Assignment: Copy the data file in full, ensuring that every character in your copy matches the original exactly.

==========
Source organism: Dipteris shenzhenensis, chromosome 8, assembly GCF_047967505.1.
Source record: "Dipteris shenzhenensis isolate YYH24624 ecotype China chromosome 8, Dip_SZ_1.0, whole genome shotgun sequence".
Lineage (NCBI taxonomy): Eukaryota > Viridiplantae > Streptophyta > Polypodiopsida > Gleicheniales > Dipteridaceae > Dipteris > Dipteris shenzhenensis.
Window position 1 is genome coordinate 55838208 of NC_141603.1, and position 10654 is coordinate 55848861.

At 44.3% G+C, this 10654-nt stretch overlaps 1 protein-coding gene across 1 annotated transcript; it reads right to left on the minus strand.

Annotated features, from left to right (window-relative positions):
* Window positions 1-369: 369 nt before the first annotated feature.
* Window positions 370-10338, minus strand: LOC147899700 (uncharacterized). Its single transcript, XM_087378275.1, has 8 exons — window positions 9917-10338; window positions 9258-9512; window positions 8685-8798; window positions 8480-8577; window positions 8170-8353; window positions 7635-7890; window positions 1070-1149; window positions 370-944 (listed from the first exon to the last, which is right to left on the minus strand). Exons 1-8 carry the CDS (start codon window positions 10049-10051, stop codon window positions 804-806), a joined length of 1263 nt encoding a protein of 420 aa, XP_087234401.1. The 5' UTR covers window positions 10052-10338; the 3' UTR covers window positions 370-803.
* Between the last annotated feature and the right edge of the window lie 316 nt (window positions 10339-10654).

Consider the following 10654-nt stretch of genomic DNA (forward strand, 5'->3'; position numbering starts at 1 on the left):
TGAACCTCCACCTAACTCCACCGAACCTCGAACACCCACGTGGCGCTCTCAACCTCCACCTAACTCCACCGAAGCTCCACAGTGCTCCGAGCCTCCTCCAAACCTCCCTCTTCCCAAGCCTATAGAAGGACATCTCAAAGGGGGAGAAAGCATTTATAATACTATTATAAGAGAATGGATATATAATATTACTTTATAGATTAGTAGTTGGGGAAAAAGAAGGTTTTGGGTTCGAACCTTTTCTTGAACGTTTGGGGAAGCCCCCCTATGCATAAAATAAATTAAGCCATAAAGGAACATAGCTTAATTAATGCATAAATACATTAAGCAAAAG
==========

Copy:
Source organism: Dipteris shenzhenensis, chromosome 8, assembly GCF_047967505.1.
Source record: "Dipteris shenzhenensis isolate YYH24624 ecotype China chromosome 8, Dip_SZ_1.0, whole genome shotgun sequence".
Lineage (NCBI taxonomy): Eukaryota > Viridiplantae > Streptophyta > Polypodiopsida > Gleicheniales > Dipteridaceae > Dipteris > Dipteris shenzhenensis.
Window position 1 is genome coordinate 55838208 of NC_141603.1, and position 10654 is coordinate 55848861.

At 44.3% G+C, this 10654-nt stretch overlaps 1 protein-coding gene across 1 annotated transcript; it reads right to left on the minus strand.

Annotated features, from left to right (window-relative positions):
* Window positions 1-369: 369 nt before the first annotated feature.
* Window positions 370-10338, minus strand: LOC147899700 (uncharacterized). Its single transcript, XM_087378275.1, has 8 exons — window positions 9917-10338; window positions 9258-9512; window positions 8685-8798; window positions 8480-8577; window positions 8170-8353; window positions 7635-7890; window positions 1070-1149; window positions 370-944 (listed from the first exon to the last, which is right to left on the minus strand). Exons 1-8 carry the CDS (start codon window positions 10049-10051, stop codon window positions 804-806), a joined length of 1263 nt encoding a protein of 420 aa, XP_087234401.1. The 5' UTR covers window positions 10052-10338; the 3' UTR covers window positions 370-803.
* Between the last annotated feature and the right edge of the window lie 316 nt (window positions 10339-10654).

Consider the following 10654-nt stretch of genomic DNA (forward strand, 5'->3'; position numbering starts at 1 on the left):
TGAACCTCCACCTAACTCCACCGAACCTCGAACACCCACGTGGCGCTCTCAACCTCCACCTAACTCCACCGAAGCTCCACAGTGCTCCGAGCCTCCTCCAAACCTCCCTCTTCCCAAGCCTATAGAAGGACATCTCAAAGGGGGAGAAAGCATTTATAATACTATTATAAGAGAATGGATATATAATATTACTTTATAGATTAGTAGTTGGGGAAAAAGAAGGTTTTGGGTTCGAACCTTTTCTTGAACGTTTGGGGAAGCCCCCCTATGCATAAAATAAATTAAGCCATAAAGGAACATAGCTTAATTAATGCATAAATACATTAAGCAAAAG